I mostly use it to fry things. Besides fries, I also like to cook chicken (to give it that golden brown color and crispy skin), vegetables, and even baked potatoes.
If you want to check out yourself, I have a full list of Instant Pot Air Fryer Lid recipes.
Basically, you can use the functions of the pressure cooker to bring a chicken or vegetables to tender goodness and finish everything off with a bit of air frying. And you can do everything in one pot, only by switching lids!
So, if you like convenient appliances and enjoy the idea of a ready-to-use air fryer that can be easily stashed away, you need it.
Of course, there is also the alternative of the Instant Pot DUO Crisp, but if you already own a 6 quart Instant Pot, the Air Fryer lid makes a lot more sense.
Instant Pot Air Fryer Lid Pros & Cons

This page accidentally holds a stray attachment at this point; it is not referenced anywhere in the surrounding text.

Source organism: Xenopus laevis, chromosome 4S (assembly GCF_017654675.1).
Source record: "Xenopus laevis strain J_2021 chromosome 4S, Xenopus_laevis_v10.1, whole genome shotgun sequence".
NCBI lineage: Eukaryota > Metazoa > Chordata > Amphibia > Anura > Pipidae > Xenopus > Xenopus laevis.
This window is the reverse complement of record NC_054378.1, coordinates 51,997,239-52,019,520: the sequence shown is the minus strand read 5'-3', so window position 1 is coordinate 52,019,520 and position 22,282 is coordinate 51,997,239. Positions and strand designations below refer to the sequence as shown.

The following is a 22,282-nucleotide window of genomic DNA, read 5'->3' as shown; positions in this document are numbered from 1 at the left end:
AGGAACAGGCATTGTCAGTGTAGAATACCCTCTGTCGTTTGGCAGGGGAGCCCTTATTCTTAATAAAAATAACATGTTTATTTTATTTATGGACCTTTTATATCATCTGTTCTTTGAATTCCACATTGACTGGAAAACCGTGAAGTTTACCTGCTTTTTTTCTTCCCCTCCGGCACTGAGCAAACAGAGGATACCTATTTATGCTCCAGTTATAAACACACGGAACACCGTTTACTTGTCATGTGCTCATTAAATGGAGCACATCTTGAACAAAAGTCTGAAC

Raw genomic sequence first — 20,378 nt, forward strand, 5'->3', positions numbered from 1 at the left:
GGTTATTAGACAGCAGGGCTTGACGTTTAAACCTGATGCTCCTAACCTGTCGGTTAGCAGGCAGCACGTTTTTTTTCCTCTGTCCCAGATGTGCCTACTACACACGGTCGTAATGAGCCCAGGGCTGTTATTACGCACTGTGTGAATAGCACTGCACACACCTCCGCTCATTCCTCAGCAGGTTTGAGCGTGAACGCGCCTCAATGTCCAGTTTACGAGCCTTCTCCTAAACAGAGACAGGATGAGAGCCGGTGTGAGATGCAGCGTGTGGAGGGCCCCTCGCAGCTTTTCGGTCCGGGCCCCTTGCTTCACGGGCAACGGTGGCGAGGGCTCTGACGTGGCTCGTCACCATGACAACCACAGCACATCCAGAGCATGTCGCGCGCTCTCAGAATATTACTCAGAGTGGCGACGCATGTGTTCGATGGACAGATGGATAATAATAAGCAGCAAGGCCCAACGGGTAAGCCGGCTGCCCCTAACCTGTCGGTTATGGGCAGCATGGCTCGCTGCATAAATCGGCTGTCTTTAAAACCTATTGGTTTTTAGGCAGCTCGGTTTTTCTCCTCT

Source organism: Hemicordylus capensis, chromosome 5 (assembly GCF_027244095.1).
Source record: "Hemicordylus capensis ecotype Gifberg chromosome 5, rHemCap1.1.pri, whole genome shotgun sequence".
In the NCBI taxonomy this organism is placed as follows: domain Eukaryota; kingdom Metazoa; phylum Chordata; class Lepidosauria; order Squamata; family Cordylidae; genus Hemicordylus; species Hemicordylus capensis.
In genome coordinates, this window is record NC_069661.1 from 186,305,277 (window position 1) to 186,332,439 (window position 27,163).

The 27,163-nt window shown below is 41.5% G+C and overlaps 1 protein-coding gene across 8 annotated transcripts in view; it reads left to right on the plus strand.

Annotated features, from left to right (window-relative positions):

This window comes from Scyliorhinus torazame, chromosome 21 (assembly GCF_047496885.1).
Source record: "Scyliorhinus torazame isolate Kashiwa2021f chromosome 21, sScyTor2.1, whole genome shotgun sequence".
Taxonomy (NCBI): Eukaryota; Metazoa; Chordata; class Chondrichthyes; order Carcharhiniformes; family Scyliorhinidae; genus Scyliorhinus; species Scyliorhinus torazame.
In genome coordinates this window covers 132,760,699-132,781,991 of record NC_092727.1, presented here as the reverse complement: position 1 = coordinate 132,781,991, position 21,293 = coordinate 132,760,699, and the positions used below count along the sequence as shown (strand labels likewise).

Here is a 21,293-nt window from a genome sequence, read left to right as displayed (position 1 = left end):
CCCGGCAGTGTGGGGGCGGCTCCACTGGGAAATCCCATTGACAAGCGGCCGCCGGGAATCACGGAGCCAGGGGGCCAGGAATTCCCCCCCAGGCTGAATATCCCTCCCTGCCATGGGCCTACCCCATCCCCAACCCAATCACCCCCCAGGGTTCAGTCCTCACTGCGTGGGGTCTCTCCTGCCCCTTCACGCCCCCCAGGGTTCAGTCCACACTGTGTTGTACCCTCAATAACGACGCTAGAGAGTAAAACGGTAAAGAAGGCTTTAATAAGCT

- You can use it on several 6 quart Instant Pot
- It has 6 different pre-set programs
- It is easy to use and clean
- You can store it away when not in use
- It’s very popular, so you gonna find a wide range of recipes.
- It is a bit on the heavy side
- That beeping sound (when the lid is off) can be annoying
- You must handle it with extra care because of the extreme heat
- Does not fit 8-quart pressure cookers (or bigger)
- Does not fit 4-quart or pressure cookers (or smaller)
Should I Buy the IP Air Fryer Lid?
In my opinion, the Air Fryer lid is perfect for people who already own a 6 quart Instant Pot with a stainless steel inner pot. Furthermore, you can use it for other stuff such as broiling or dehydrating (among others), which is a very nice addition to any kitchen. Also, when you do fry stuff, you still eat healthier than if you would go to a restaurant or a fast-food chain.
If you want to learn more about the other options I mentioned in this article, check out these comparisons I made: